Thursday, 26 February 2015

Twilight Moments …

The twilight zone.

That elusive time just before dawn and dusk.

These moments in the day fascinate and enthral me.  Each and every day they change, minute by minute they change.  No two are the same.  I have hundreds of photos in my archives.  To say I am an obsessed is perhaps an exaggeration but I do seem to take photos everyday of the sun setting or rising. I would have thought there was a special word for my condition, but on checking, have found there is none.  Maybe I should make one up – I am a Twilightologist – how’s that.


“And yet day and night meet fleetingly at twilight and dawn," he said, lowering his voice again and narrowing his eyes and moving his head a quarter of an inch closer to hers. "And their merging sometimes affords the beholder the most enchanted moments of all the twenty four hours. A sunrise or sunset can be ablaze with brilliance and arouse all the passion, all the yearning, in the soul of the beholder.”
Mary Balogh, A Summer to Remember

“There's a sunrise and a sunset every single day, and they're absolutely free. Don't miss so many of them.”
Jo Walton


Twilight drops her curtain down and pins it with a star - Lucy Maud Montgomery

january sunset

The past is the beginning of the beginning and all that is and has been is but the twilight of the dawn – H.G. Wells


You cannot, in human experience, rush into the light.  You have to go through the twilight into the broadening day before the noon comes and the full sun is on the landscape – Woodrow Wilson


Twilight – a time of pause when nature changes her guard.  All living things would fade and die from too much light or too much dark, if twilight were not. – Howard Thurman


And as the evening twilight fades away the sky is filled with stars invisible by day. – Henry Wadsworth Longfellow


Twilight, a timid fawn, went glimmering by, and Night, the dark-blue hunter, followed fast. – George Wm. Russell

Sometimes the camera just cannot capture the jaw-dropping beauty of the twilight zone and sometimes these moments just look so unreal that you cannot believe they actually happened.  Mother Nature is so generous with her gifts.  I applaud her.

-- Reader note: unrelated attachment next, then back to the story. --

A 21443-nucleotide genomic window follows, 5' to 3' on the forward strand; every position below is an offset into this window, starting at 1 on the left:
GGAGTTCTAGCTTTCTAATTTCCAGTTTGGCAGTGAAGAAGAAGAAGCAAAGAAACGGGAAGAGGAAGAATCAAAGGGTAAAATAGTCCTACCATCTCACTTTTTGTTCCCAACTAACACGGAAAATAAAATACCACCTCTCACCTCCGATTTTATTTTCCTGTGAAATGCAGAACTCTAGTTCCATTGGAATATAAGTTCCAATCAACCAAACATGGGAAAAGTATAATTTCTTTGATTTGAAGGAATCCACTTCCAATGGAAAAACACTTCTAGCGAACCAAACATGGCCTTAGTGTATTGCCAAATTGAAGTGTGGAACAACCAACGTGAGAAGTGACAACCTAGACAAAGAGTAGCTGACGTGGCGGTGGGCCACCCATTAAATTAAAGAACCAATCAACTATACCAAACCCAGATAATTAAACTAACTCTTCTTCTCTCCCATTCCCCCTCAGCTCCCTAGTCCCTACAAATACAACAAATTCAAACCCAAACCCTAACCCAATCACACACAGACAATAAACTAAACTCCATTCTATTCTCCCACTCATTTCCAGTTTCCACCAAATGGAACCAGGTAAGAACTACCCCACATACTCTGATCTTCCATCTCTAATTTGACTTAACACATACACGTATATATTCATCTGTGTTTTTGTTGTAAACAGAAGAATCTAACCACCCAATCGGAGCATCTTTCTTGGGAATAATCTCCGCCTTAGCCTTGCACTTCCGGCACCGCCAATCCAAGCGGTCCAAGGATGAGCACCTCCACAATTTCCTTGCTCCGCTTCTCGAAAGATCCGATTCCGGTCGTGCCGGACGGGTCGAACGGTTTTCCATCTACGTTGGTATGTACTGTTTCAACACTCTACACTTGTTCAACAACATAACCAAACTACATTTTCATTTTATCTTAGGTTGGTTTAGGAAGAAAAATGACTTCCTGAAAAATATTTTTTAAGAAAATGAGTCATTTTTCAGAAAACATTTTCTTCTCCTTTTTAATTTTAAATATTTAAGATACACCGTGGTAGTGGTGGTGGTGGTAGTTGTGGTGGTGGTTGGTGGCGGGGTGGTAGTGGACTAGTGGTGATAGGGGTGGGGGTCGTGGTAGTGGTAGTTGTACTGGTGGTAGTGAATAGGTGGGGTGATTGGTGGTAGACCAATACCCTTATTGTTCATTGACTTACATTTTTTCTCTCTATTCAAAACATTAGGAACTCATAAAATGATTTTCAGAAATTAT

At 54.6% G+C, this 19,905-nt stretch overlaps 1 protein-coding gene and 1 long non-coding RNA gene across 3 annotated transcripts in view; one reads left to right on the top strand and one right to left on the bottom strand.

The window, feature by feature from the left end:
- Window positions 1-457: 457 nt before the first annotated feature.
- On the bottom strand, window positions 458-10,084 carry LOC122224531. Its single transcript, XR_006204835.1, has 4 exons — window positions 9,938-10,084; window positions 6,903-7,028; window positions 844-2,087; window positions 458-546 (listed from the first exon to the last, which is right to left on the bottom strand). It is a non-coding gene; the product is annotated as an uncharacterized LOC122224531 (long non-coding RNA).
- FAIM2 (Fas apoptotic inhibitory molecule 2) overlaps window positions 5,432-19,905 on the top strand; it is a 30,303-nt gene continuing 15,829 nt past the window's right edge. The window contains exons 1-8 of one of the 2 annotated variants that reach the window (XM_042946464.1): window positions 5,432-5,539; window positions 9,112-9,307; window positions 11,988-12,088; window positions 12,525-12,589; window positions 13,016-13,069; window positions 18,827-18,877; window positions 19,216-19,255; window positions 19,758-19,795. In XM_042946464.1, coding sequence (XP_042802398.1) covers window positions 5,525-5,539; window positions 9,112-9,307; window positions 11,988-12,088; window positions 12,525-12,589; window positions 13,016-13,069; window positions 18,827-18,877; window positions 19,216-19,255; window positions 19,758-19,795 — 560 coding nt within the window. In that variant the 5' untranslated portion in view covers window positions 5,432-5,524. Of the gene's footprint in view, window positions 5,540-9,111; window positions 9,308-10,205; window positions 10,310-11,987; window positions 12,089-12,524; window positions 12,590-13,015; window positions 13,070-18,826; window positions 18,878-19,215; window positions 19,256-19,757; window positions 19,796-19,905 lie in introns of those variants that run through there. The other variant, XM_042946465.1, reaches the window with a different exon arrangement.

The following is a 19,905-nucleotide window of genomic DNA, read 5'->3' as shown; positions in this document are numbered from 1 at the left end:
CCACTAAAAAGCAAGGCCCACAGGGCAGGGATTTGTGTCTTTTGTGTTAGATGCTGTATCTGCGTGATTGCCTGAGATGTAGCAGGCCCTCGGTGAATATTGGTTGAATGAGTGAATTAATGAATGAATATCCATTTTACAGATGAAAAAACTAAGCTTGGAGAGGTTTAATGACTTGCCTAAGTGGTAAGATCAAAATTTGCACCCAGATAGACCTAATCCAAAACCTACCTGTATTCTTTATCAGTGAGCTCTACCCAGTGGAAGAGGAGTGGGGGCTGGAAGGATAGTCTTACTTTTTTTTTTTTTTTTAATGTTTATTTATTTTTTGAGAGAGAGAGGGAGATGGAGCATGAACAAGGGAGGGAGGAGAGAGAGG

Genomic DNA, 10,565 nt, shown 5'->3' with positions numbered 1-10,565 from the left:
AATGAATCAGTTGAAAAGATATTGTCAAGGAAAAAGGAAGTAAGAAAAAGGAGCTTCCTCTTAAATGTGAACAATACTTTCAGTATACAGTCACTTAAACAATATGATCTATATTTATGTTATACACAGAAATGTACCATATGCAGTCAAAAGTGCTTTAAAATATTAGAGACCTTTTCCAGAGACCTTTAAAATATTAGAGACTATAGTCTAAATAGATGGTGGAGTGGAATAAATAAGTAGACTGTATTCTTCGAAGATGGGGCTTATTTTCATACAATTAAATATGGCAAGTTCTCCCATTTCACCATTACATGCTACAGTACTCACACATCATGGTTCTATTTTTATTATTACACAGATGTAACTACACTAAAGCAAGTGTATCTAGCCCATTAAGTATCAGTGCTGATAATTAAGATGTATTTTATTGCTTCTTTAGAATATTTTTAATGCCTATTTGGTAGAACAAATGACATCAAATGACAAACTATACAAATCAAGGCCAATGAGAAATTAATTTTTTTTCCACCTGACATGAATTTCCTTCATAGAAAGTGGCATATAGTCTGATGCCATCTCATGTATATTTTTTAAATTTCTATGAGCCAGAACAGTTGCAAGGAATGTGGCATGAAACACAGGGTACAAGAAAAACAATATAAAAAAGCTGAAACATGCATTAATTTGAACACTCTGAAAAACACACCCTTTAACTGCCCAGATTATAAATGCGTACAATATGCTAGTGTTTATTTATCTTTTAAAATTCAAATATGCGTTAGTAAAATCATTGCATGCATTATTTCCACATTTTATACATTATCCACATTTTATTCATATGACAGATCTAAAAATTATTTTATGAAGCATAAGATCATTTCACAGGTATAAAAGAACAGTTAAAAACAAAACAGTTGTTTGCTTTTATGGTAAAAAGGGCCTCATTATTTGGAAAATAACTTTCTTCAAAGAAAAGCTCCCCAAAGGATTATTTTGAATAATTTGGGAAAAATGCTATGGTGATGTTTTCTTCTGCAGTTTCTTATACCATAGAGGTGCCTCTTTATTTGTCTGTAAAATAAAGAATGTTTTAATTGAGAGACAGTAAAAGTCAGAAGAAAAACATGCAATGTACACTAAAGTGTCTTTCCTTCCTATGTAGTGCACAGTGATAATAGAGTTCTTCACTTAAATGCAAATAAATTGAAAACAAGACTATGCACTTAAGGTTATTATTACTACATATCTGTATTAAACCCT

Thursday, 19 February 2015

Rainy Day Contemplation …


I walked in the rain – on purpose  – I got wet (well, dampish) – on purpose.  I listened to the rain pit-pat on my umbrella.  I heard the sound of trees dripping and searched for their reflection in puddles.  I smelled the scent of the wet earth.*  I was alone on my walk – not another soul around; they were hiding indoors, afraid of getting wet; not me, I found it liberating – I enjoyed the singing of the birds which seemed louder than usual and their song echoed around me till I couldn’t guess which tree they were calling from.  It was a revelation; being aware and going with the weather instead of fighting against it.  The urge to make a dash for it was quashed – I didn’t exactly dance in the rain but could have had the mood taken me.


The next day the sun returned and I bought yellow tulips to celebrate.


On the fifth day, which was a Sunday, it rained very hard. I like it when it rains hard. It sounds like white noise everywhere, which is like silence but not empty.”
Mark Haddon


Your body is drip-dry. You are not made of sugar and you won't melt in the rain. Most of us had concerned mothers who wouldn't let us step outside without being swathed in all manner of rain gear, and thought we would surely die if we got wet. You won't. Trust me. There is no reason to stop walking just because the rainy season has arrived. Whether it is April showers or autumn drizzle, you can boldly walk among the raindrops and survive.

via Health Matters


“The richness of the rain made me feel safe and protected; I have always considered the rain to be healing—a blanket—the comfort of a friend. Without at least some rain in any given day, or at least a cloud or two on the horizon, I feel overwhelmed by the information of sunlight and yearn for the vital, muffling gift of falling water.”
Douglas Coupland


“Halfway home, the sky goes from dark grey to almost black and a loud thunder snap accompanies the first few raindrops that fall. Heavy, warm, big drops, they drench me in seconds, like an overturned bucket from the sky dumping just on my head. I reach my hands up and out, as if that can stop my getting wetter, and open my mouth, trying to swallow the downpour, till it finally hits me how funny it is, my trying to stop the rain. […] Instead of hurrying to higher ground, I jump lower, down off the curb, splashing through the puddles, playing and laughing all the way home. In all my life till now, rain has meant staying inside and not being able to go out to play. But now for the first time I realize that rain doesn't have to be bad.